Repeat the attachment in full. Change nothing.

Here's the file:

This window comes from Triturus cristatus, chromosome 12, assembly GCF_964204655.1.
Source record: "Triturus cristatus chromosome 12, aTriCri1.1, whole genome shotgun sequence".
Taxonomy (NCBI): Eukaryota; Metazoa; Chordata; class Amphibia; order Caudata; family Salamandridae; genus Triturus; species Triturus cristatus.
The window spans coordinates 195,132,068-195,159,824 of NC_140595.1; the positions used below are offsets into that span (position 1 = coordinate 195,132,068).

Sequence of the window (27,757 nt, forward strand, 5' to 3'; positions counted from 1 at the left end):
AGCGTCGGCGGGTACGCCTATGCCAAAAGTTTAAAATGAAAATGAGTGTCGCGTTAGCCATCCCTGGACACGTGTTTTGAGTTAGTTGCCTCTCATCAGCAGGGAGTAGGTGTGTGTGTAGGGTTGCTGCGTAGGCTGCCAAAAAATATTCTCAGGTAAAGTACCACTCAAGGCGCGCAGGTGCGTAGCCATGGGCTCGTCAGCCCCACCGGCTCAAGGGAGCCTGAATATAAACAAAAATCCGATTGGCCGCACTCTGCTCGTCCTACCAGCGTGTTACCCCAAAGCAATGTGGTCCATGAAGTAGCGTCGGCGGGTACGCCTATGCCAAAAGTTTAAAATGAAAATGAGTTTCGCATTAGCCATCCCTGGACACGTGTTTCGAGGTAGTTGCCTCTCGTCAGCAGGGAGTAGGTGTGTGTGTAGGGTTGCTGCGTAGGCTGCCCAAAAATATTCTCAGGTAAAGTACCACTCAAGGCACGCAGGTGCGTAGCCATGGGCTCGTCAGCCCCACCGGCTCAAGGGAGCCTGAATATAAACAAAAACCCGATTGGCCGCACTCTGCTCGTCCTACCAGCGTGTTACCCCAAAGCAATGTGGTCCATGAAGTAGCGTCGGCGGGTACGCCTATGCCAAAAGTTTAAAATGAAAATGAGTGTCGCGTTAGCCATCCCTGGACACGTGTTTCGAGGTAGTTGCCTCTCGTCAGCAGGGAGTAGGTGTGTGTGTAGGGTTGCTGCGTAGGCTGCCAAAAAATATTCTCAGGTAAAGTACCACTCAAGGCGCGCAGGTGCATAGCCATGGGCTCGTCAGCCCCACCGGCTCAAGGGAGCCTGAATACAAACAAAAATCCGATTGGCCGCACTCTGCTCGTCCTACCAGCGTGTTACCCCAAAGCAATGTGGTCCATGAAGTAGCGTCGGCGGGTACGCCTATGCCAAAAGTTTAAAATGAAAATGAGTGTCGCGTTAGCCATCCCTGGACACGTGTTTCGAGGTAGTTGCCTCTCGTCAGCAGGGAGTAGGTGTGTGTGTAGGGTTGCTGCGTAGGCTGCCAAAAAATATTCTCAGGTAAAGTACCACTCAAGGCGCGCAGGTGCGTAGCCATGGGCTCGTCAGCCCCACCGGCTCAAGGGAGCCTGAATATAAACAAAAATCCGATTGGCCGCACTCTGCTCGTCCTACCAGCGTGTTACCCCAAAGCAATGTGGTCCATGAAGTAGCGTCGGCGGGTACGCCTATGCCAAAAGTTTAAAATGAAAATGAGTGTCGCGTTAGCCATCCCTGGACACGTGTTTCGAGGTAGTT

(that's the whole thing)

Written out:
This window comes from Triturus cristatus, chromosome 12, assembly GCF_964204655.1.
Source record: "Triturus cristatus chromosome 12, aTriCri1.1, whole genome shotgun sequence".
Taxonomy (NCBI): Eukaryota; Metazoa; Chordata; class Amphibia; order Caudata; family Salamandridae; genus Triturus; species Triturus cristatus.
The window spans coordinates 195,132,068-195,159,824 of NC_140595.1; the positions used below are offsets into that span (position 1 = coordinate 195,132,068).

Sequence of the window (27,757 nt, forward strand, 5' to 3'; positions counted from 1 at the left end):
AGCGTCGGCGGGTACGCCTATGCCAAAAGTTTAAAATGAAAATGAGTGTCGCGTTAGCCATCCCTGGACACGTGTTTTGAGTTAGTTGCCTCTCATCAGCAGGGAGTAGGTGTGTGTGTAGGGTTGCTGCGTAGGCTGCCAAAAAATATTCTCAGGTAAAGTACCACTCAAGGCGCGCAGGTGCGTAGCCATGGGCTCGTCAGCCCCACCGGCTCAAGGGAGCCTGAATATAAACAAAAATCCGATTGGCCGCACTCTGCTCGTCCTACCAGCGTGTTACCCCAAAGCAATGTGGTCCATGAAGTAGCGTCGGCGGGTACGCCTATGCCAAAAGTTTAAAATGAAAATGAGTTTCGCATTAGCCATCCCTGGACACGTGTTTCGAGGTAGTTGCCTCTCGTCAGCAGGGAGTAGGTGTGTGTGTAGGGTTGCTGCGTAGGCTGCCCAAAAATATTCTCAGGTAAAGTACCACTCAAGGCACGCAGGTGCGTAGCCATGGGCTCGTCAGCCCCACCGGCTCAAGGGAGCCTGAATATAAACAAAAACCCGATTGGCCGCACTCTGCTCGTCCTACCAGCGTGTTACCCCAAAGCAATGTGGTCCATGAAGTAGCGTCGGCGGGTACGCCTATGCCAAAAGTTTAAAATGAAAATGAGTGTCGCGTTAGCCATCCCTGGACACGTGTTTCGAGGTAGTTGCCTCTCGTCAGCAGGGAGTAGGTGTGTGTGTAGGGTTGCTGCGTAGGCTGCCAAAAAATATTCTCAGGTAAAGTACCACTCAAGGCGCGCAGGTGCATAGCCATGGGCTCGTCAGCCCCACCGGCTCAAGGGAGCCTGAATACAAACAAAAATCCGATTGGCCGCACTCTGCTCGTCCTACCAGCGTGTTACCCCAAAGCAATGTGGTCCATGAAGTAGCGTCGGCGGGTACGCCTATGCCAAAAGTTTAAAATGAAAATGAGTGTCGCGTTAGCCATCCCTGGACACGTGTTTCGAGGTAGTTGCCTCTCGTCAGCAGGGAGTAGGTGTGTGTGTAGGGTTGCTGCGTAGGCTGCCAAAAAATATTCTCAGGTAAAGTACCACTCAAGGCGCGCAGGTGCGTAGCCATGGGCTCGTCAGCCCCACCGGCTCAAGGGAGCCTGAATATAAACAAAAATCCGATTGGCCGCACTCTGCTCGTCCTACCAGCGTGTTACCCCAAAGCAATGTGGTCCATGAAGTAGCGTCGGCGGGTACGCCTATGCCAAAAGTTTAAAATGAAAATGAGTGTCGCGTTAGCCATCCCTGGACACGTGTTTCGAGGTAGTT